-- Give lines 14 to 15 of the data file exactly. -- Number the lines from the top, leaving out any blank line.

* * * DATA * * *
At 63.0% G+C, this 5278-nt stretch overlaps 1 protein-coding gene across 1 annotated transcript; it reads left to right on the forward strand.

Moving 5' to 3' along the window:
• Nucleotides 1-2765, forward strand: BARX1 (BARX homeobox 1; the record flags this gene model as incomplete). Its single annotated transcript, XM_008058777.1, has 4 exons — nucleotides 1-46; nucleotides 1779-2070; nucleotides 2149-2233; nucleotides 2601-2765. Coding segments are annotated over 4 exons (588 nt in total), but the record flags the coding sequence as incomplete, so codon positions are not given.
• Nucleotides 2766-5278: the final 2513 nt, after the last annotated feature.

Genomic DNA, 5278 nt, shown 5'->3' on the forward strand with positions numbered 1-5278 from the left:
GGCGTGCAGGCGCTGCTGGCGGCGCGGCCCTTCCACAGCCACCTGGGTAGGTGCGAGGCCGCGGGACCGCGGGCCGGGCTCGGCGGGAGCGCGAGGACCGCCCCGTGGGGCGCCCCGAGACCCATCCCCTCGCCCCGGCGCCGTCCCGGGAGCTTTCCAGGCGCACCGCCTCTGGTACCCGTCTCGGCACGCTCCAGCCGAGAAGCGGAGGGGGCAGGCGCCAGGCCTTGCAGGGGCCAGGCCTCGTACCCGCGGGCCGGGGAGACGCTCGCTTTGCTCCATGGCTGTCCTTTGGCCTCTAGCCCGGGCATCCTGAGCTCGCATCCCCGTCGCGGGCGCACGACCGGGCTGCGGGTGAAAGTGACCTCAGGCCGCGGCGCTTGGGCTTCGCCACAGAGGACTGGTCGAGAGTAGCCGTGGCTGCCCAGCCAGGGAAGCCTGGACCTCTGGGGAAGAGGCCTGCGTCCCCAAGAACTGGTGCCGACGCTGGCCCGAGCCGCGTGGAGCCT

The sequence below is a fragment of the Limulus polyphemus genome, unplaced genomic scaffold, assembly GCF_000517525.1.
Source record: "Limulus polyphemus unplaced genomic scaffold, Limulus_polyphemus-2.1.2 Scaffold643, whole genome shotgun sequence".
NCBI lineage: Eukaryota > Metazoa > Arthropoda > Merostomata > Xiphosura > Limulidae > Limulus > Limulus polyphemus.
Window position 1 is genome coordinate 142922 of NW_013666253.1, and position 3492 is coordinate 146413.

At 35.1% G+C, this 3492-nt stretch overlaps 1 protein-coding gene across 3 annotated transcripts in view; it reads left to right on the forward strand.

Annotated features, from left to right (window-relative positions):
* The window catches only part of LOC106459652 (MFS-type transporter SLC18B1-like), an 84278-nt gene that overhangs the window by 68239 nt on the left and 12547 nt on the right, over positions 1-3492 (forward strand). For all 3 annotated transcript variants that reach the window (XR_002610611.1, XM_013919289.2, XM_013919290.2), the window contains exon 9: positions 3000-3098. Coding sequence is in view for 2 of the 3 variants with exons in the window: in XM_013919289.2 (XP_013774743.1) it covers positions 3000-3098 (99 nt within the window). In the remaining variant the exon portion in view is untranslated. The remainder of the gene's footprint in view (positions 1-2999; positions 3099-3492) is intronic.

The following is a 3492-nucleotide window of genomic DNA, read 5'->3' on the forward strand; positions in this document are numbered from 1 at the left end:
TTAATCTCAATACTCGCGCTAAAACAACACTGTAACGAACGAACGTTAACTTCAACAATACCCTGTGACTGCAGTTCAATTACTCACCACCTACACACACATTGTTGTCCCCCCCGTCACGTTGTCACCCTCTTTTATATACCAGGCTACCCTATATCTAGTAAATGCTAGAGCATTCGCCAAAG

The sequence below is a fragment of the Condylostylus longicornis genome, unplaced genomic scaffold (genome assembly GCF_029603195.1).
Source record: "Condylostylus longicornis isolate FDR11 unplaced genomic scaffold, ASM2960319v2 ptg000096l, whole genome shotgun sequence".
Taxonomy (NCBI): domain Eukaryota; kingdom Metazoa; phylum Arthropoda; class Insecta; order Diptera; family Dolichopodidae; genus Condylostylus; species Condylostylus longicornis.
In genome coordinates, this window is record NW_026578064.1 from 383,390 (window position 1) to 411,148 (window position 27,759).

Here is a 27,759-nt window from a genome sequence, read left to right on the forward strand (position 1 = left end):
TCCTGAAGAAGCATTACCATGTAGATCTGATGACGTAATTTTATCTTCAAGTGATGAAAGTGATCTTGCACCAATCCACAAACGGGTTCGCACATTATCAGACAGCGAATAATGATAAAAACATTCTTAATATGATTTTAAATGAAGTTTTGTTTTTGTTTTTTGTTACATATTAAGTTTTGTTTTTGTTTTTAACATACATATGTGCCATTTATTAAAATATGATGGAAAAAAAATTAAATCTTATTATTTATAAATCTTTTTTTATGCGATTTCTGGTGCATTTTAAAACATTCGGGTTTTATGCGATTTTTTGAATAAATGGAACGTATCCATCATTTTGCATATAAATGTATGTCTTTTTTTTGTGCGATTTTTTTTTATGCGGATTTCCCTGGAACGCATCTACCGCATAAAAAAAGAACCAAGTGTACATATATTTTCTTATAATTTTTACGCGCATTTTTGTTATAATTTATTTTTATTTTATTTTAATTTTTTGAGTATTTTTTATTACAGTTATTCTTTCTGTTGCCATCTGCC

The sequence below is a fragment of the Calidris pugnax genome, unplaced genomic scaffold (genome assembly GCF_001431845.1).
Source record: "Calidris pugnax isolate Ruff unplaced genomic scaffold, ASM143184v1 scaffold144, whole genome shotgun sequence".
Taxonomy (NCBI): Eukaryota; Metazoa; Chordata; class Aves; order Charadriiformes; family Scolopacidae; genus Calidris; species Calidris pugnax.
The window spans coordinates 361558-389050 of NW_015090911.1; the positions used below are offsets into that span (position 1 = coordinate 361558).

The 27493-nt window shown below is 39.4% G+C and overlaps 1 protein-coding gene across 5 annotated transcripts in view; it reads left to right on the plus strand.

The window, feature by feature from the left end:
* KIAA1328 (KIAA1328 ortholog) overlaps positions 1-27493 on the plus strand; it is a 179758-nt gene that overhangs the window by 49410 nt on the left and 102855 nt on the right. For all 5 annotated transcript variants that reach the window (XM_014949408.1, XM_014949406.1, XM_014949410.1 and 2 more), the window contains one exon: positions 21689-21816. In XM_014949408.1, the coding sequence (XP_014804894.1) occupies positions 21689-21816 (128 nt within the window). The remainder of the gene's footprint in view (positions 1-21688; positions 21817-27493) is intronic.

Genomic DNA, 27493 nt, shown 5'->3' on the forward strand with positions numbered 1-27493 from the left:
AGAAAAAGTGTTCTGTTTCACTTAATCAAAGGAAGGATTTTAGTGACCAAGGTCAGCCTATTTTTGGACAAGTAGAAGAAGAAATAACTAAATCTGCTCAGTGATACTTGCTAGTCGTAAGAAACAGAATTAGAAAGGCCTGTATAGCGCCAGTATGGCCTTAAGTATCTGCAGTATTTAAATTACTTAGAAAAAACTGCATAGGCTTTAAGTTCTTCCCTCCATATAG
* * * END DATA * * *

The following is a 3492-nucleotide window of genomic DNA, read 5'->3' on the forward strand; positions in this document are numbered from 1 at the left end:
TTAATCTCAATACTCGCGCTAAAACAACACTGTAACGAACGAACGTTAACTTCAACAATACCCTGTGACTGCAGTTCAATTACTCACCACCTACACACACATTGTTGTCCCCCCCGTCACGTTGTCACCCTCTTTTATATACCAGGCTACCCTATATCTAGTAAATGCTAGAGCATTCGCCAAAG